Black Swan – this movie is creepy and crazy and awesome.  I don’t even know how to describe it or do it justice.  It’s a must see and it’s about dancing so that works out really well.

 

 

House Party – it is because of this movie that I knew in 1990 who Kid ‘N Play were even though I housepartyhad never heard any of their songs.  It was everything a white kid needed to know about house parties and rap battles and b-boy dancing.  And everything I needed to hold a (brief) conversation with all the white kids in my high school rocking fades and Raiders hats and jackets.  We watched it recently and I really didn’t remember any of it but it’s fun and it has a few recognizable faces in addition to Kid ‘N Play, including both Martin Lawrence and Tisha Campbell, pre-Martin.

Jay

Sean doesn’t know how to describe why he likes Black Swan? Let me give it a try, and I only need two words: Lesbian sex. But sure, let’s call it “dancing.” I prefer “dancing” to dancing myself, but I am quite partial to Billy Elliot, that little scamp! I was a bit of a mean little knock-kneed ballerina myself, once upon a time, and I relate to the toe-tapping need to dance although admittedly I’m not much of an angry dancer these days. Angry baking? Sure. Angry showering? All the time. But dancing I save for the happy times.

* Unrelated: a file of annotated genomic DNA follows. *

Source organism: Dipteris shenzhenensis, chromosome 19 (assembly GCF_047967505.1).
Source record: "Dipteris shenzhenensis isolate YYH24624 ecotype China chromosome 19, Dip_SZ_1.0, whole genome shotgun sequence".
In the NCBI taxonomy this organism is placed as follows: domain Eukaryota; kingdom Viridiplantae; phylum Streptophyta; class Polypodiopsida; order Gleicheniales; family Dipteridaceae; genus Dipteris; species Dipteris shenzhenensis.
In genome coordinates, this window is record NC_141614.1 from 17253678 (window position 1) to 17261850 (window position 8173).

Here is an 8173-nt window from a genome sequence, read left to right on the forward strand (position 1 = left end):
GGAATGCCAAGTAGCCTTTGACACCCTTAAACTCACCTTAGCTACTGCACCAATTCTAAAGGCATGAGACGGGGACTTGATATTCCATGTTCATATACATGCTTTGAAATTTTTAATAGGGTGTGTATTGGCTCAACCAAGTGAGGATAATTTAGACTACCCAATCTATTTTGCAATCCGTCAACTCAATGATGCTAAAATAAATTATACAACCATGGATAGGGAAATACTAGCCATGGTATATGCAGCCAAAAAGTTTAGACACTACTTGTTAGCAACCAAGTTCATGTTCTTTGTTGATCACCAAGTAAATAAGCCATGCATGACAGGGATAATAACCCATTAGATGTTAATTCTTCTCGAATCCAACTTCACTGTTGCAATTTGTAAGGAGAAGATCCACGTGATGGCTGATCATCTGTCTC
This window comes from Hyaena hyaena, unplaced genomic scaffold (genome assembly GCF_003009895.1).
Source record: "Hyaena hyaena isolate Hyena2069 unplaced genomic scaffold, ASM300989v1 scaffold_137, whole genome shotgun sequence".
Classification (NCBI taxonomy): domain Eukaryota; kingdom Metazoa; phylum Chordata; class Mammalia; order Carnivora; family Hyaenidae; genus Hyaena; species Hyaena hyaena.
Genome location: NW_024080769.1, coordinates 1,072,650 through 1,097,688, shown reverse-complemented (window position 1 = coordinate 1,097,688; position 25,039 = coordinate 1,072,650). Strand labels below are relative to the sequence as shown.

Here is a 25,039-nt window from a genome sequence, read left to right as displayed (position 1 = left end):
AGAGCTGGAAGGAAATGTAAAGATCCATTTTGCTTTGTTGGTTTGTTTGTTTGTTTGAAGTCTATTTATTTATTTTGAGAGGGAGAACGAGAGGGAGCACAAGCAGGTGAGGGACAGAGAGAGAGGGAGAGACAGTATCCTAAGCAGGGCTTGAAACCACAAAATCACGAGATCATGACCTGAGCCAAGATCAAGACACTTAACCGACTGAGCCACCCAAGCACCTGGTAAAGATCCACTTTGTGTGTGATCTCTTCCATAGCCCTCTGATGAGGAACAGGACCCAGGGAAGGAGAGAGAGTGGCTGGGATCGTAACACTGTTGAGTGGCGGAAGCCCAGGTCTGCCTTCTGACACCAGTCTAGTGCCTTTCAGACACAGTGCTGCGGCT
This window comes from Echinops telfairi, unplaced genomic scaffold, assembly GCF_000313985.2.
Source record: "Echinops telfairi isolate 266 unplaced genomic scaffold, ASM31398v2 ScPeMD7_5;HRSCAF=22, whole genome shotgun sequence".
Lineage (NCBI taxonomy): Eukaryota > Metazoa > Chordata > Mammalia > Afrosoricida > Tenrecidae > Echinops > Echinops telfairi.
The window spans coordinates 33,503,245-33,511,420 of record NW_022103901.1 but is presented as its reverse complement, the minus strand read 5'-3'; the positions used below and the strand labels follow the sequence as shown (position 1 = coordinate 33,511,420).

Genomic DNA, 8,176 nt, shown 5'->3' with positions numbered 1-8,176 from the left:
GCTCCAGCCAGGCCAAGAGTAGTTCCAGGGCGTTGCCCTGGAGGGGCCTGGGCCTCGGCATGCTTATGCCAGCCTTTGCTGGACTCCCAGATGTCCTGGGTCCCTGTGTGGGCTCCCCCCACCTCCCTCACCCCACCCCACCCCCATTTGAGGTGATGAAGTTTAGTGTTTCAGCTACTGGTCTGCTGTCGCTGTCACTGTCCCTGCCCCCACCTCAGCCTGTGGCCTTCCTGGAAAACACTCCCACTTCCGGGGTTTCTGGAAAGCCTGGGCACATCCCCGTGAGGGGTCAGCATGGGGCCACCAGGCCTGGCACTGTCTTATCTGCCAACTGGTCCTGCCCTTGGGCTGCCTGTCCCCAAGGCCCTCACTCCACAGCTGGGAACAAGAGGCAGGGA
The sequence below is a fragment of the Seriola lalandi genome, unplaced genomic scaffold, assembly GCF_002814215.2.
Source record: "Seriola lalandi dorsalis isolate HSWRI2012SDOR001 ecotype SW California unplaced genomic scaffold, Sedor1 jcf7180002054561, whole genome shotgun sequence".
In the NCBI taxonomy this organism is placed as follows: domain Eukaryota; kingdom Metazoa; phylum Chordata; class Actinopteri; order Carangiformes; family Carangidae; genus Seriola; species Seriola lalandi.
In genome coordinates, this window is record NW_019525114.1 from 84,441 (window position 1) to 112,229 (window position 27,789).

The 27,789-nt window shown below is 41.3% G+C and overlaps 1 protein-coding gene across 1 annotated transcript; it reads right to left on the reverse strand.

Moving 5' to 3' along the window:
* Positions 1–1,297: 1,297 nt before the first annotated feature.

Cuban Fury – Bruce (Nick Frost) was a child salsa prodigy but gave up the swivelling hips when bullies tore the sequins from his chest and taught him a valuable lesson in humility: salsa’s for pussies. He hasn’t danced in 25 years. He lives a lonely life, bullied at work by his manager Drewcubanfury (Chris O’Dowd). But then the office gets a new boss, Julie (Rashida Jones), who happens to be a dancer herself and suddenly his passion is reignited. All three of these people are comic heroes of mine, and the movie works purely on that level alone. But I also really love the atypical-dancer motif, which is only acknowledged by others in the film. Salsa may have you thinking more Antonio Banderas than Nick Frost (are you picturing Patrick Swayze and Chris Farley doing their Chippendales act right now?) but Frost does the legwork (and the foot work!) to make the dance come alive. Although I’m not sure I needed to see him wearing quite so many silk blouses, I’m a sucker for Latin music (and Latin music mixed tapes!), and I go absolute batshit crazy for a dance-off.